Art of SINCLAIR

This week we have Nick Sinclair as our feature artist. Nick’s work screams kustom kulture and we love his wild style. We are happy to add Sinclair to our list of talented artists and know you will be seeing his work for years to come.

Have you ever seen Thriller? Yeah, that Michael Jasckson thing with a werewolf and zombies. That started it all for me. Sure, my dad was a hot rodder and I remember sitting in his lap while we drove the old blue Nova down the road in front of our house in Wheaton, IL. He had bikes and boats, but to find that B movie, lowbrow thing I first had to get that huge life size Thriller poster in my room. That video made me want to seek out more stuff like it, and I did. It wouldn’t be long before Freddy Krueger started to haunt my dreams and my bedroom floor was cluttered with comic books, GoreZone and Fangoria magazines. The search for more would lead me to Gwar and from there into more music where I would find all the poster artists I look up to today like Coop, Kozik and Stainboy.

My first car, a 1966 Pontiac Tempest, set me in the automotive direction.
At first art seemed to be a hobby so I went for an engine building degree. Before I finished that intense (not really) degree I decided to meld art and cars. I had always been drawing but now I focused on hot rods. It would be years before I felt comfortable with my work, enough so to set up at a car show. It was Mopars in the Park and I brought mostly art of Chevy’s… brilliant. I might have sold one thing. What did happen was a commission for a car club known today as the Heavy Hitters. I would say these guys help give me a break locally and today we are friends and I still do work for them. Now I travel the mid-west setting up at shows, pushing my work and hanging out with a ton of great people from Torque Fest to Greaserama.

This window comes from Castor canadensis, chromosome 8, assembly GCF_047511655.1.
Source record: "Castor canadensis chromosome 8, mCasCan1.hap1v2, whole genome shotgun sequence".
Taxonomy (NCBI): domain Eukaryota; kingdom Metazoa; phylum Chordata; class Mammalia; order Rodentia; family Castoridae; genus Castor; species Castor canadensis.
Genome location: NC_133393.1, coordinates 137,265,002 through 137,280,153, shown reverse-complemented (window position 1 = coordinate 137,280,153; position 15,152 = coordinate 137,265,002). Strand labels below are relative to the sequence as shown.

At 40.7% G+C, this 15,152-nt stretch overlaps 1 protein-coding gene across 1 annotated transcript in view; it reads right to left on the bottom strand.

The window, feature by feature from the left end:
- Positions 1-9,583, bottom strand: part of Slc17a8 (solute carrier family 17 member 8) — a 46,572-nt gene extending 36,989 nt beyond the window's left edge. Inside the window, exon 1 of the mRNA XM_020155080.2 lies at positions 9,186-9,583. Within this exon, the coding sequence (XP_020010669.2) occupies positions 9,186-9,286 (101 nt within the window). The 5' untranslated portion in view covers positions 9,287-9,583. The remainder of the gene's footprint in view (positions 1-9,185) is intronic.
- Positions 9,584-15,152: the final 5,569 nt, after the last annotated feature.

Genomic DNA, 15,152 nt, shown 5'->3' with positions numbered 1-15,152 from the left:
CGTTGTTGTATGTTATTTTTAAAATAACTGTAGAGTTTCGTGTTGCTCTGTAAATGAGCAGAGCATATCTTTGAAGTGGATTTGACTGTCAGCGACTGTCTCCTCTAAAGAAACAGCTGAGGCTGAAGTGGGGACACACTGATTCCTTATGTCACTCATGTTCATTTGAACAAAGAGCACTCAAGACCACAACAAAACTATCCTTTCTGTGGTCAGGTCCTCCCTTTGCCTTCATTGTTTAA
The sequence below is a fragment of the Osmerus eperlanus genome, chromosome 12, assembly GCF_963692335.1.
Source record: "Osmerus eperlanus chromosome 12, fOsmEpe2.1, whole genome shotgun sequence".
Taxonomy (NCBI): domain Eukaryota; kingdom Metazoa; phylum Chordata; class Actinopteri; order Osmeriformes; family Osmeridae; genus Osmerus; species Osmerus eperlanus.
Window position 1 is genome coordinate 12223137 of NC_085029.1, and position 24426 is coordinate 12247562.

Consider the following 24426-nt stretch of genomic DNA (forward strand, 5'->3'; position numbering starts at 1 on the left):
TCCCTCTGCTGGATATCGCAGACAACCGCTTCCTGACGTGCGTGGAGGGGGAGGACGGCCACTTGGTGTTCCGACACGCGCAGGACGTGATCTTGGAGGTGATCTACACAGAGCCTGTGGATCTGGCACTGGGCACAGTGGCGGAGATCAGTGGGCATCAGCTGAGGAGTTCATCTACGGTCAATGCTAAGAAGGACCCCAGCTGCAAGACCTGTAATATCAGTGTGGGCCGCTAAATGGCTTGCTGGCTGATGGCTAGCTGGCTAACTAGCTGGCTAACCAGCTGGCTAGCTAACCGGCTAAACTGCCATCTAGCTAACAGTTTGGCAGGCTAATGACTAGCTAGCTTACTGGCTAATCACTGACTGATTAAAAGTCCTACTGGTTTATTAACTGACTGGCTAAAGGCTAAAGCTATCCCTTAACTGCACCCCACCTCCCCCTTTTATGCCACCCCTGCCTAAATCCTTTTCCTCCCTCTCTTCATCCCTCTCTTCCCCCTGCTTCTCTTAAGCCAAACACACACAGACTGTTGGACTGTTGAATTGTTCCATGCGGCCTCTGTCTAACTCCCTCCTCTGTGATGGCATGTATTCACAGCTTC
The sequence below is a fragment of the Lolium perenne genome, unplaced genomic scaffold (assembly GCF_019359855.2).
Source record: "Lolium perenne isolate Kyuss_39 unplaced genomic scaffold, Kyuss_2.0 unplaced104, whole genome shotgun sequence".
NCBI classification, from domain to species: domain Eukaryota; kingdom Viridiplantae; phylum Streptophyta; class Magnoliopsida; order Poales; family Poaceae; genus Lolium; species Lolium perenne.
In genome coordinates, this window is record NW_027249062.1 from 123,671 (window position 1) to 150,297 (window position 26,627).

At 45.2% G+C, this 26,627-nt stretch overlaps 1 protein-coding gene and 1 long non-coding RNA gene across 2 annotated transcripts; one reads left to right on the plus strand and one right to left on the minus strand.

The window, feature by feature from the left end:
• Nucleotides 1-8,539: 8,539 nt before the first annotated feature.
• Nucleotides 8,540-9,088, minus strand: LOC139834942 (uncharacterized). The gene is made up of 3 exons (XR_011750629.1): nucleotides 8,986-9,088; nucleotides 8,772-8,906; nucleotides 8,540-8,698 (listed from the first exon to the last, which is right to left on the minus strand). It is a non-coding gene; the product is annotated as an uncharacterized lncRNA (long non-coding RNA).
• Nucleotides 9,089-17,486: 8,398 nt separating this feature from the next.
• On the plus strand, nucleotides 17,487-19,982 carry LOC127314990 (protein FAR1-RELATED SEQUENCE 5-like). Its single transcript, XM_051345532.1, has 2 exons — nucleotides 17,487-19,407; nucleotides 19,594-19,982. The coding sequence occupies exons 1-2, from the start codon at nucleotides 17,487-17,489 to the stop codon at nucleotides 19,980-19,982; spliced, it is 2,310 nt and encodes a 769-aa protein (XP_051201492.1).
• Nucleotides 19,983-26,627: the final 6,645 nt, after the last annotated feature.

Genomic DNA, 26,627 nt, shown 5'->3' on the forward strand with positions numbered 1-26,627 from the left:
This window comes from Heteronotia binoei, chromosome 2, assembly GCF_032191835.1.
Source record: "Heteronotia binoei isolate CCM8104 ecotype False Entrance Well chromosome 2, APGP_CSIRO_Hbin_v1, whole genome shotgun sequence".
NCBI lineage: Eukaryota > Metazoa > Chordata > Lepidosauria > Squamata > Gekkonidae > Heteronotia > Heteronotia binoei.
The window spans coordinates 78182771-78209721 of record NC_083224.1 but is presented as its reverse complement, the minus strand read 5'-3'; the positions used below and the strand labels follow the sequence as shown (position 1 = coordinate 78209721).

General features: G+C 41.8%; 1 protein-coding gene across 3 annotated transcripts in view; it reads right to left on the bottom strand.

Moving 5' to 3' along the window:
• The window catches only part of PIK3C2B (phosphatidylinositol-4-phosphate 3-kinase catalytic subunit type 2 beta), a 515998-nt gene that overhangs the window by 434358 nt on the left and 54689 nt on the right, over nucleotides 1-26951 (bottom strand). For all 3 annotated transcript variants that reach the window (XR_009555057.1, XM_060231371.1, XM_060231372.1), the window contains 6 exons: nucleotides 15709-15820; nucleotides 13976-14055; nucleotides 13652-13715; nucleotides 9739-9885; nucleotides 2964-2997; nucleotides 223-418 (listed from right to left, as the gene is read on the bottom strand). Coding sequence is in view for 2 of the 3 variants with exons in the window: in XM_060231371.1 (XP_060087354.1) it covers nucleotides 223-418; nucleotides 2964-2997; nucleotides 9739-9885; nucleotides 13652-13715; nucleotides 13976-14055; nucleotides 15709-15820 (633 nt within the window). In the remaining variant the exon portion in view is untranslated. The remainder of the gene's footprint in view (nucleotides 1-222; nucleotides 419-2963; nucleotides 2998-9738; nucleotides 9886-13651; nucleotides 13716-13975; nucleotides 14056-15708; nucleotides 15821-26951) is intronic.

Right now the majority of my work is pen and ink, black line stuff. I have used pencil and I am working more in that medium. For a long time I would add color on the computer but I am slowing that down and adding color by hand. I don’t use ellipses or rulers, I freehand everything. I gesture sketch like a mofo. I learned that from my high school teacher. Every piece I do I have something I don’t think works, and something that worked great. I carry those lessons to the next piece and to the next and so on. I am constantly learning and challenging myself. If I’m not challenged I will move on to a new chapter in my life, but for now my life is lowbrow kustom kulture and it looks like I will be here for a while.

You can see my work and even buy some at www.LowbrowHighOctane.com


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